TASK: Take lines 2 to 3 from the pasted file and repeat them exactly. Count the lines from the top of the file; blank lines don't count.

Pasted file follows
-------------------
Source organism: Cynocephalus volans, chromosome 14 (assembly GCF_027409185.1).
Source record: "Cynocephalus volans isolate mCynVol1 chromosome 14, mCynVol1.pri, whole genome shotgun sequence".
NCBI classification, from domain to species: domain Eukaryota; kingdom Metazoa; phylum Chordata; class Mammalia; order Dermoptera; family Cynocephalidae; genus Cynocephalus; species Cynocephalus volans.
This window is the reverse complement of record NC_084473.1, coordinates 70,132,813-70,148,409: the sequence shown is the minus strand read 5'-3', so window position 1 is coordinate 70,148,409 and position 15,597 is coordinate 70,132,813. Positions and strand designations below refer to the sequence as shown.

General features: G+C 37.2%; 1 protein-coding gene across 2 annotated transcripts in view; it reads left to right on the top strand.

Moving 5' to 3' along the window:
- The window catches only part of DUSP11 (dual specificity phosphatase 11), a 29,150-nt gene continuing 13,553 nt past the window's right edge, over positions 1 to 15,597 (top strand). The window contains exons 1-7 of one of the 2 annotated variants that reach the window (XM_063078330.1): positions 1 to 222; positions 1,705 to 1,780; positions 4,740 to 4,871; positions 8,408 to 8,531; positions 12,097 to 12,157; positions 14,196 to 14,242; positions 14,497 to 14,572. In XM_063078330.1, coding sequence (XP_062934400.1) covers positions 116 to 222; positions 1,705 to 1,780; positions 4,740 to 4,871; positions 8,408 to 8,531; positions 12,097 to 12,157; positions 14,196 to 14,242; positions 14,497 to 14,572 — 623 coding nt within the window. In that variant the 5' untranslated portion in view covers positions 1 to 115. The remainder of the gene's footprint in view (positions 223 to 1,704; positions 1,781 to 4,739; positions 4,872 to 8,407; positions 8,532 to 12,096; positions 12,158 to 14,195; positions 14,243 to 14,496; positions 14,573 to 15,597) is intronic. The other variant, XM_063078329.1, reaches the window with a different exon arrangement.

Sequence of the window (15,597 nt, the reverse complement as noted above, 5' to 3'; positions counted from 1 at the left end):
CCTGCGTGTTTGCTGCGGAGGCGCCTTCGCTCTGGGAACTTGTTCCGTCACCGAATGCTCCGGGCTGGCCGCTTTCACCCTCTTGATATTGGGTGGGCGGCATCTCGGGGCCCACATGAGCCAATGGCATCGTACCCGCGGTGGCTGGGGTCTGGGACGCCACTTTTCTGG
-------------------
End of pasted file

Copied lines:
Source record: "Cynocephalus volans isolate mCynVol1 chromosome 14, mCynVol1.pri, whole genome shotgun sequence".
NCBI classification, from domain to species: domain Eukaryota; kingdom Metazoa; phylum Chordata; class Mammalia; order Dermoptera; family Cynocephalidae; genus Cynocephalus; species Cynocephalus volans.